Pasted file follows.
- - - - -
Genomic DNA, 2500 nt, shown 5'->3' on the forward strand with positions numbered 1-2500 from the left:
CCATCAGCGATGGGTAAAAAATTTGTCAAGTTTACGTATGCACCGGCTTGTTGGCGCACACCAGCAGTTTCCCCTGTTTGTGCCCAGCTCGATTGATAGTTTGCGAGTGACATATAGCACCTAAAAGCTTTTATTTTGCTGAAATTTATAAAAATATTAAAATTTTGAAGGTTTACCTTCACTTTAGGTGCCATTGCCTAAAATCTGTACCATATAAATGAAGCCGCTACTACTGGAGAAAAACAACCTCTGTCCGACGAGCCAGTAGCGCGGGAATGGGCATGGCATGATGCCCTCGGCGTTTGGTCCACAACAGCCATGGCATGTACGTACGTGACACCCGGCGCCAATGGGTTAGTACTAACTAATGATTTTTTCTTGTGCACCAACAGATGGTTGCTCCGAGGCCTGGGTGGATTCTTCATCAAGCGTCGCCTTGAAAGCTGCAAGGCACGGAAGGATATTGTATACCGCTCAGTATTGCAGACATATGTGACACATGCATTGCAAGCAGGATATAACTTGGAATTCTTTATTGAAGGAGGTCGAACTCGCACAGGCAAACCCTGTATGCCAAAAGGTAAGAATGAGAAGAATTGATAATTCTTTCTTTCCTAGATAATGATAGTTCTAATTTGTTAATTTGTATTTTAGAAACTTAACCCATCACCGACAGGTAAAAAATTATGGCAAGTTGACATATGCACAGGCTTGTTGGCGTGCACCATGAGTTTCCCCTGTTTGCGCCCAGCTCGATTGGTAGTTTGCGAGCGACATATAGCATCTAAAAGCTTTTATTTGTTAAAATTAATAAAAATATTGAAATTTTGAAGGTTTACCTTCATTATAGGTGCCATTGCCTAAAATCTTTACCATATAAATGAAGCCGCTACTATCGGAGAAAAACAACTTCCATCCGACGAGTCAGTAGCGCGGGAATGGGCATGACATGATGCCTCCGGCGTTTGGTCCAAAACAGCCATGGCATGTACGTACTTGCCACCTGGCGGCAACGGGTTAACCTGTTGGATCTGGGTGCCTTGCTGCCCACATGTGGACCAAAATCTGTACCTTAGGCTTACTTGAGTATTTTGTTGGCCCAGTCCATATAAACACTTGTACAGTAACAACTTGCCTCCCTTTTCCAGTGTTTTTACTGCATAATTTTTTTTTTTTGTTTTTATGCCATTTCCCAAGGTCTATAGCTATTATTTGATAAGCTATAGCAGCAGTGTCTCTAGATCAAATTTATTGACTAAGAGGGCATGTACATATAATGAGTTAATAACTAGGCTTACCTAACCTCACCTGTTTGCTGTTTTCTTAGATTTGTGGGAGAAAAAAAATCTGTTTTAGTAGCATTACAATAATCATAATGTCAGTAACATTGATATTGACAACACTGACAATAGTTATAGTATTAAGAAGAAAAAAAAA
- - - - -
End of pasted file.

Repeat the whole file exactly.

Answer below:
Genomic DNA, 2500 nt, shown 5'->3' on the forward strand with positions numbered 1-2500 from the left:
CCATCAGCGATGGGTAAAAAATTTGTCAAGTTTACGTATGCACCGGCTTGTTGGCGCACACCAGCAGTTTCCCCTGTTTGTGCCCAGCTCGATTGATAGTTTGCGAGTGACATATAGCACCTAAAAGCTTTTATTTTGCTGAAATTTATAAAAATATTAAAATTTTGAAGGTTTACCTTCACTTTAGGTGCCATTGCCTAAAATCTGTACCATATAAATGAAGCCGCTACTACTGGAGAAAAACAACCTCTGTCCGACGAGCCAGTAGCGCGGGAATGGGCATGGCATGATGCCCTCGGCGTTTGGTCCACAACAGCCATGGCATGTACGTACGTGACACCCGGCGCCAATGGGTTAGTACTAACTAATGATTTTTTCTTGTGCACCAACAGATGGTTGCTCCGAGGCCTGGGTGGATTCTTCATCAAGCGTCGCCTTGAAAGCTGCAAGGCACGGAAGGATATTGTATACCGCTCAGTATTGCAGACATATGTGACACATGCATTGCAAGCAGGATATAACTTGGAATTCTTTATTGAAGGAGGTCGAACTCGCACAGGCAAACCCTGTATGCCAAAAGGTAAGAATGAGAAGAATTGATAATTCTTTCTTTCCTAGATAATGATAGTTCTAATTTGTTAATTTGTATTTTAGAAACTTAACCCATCACCGACAGGTAAAAAATTATGGCAAGTTGACATATGCACAGGCTTGTTGGCGTGCACCATGAGTTTCCCCTGTTTGCGCCCAGCTCGATTGGTAGTTTGCGAGCGACATATAGCATCTAAAAGCTTTTATTTGTTAAAATTAATAAAAATATTGAAATTTTGAAGGTTTACCTTCATTATAGGTGCCATTGCCTAAAATCTTTACCATATAAATGAAGCCGCTACTATCGGAGAAAAACAACTTCCATCCGACGAGTCAGTAGCGCGGGAATGGGCATGACATGATGCCTCCGGCGTTTGGTCCAAAACAGCCATGGCATGTACGTACTTGCCACCTGGCGGCAACGGGTTAACCTGTTGGATCTGGGTGCCTTGCTGCCCACATGTGGACCAAAATCTGTACCTTAGGCTTACTTGAGTATTTTGTTGGCCCAGTCCATATAAACACTTGTACAGTAACAACTTGCCTCCCTTTTCCAGTGTTTTTACTGCATAATTTTTTTTTTTTGTTTTTATGCCATTTCCCAAGGTCTATAGCTATTATTTGATAAGCTATAGCAGCAGTGTCTCTAGATCAAATTTATTGACTAAGAGGGCATGTACATATAATGAGTTAATAACTAGGCTTACCTAACCTCACCTGTTTGCTGTTTTCTTAGATTTGTGGGAGAAAAAAAATCTGTTTTAGTAGCATTACAATAATCATAATGTCAGTAACATTGATATTGACAACACTGACAATAGTTATAGTATTAAGAAGAAAAAAAAA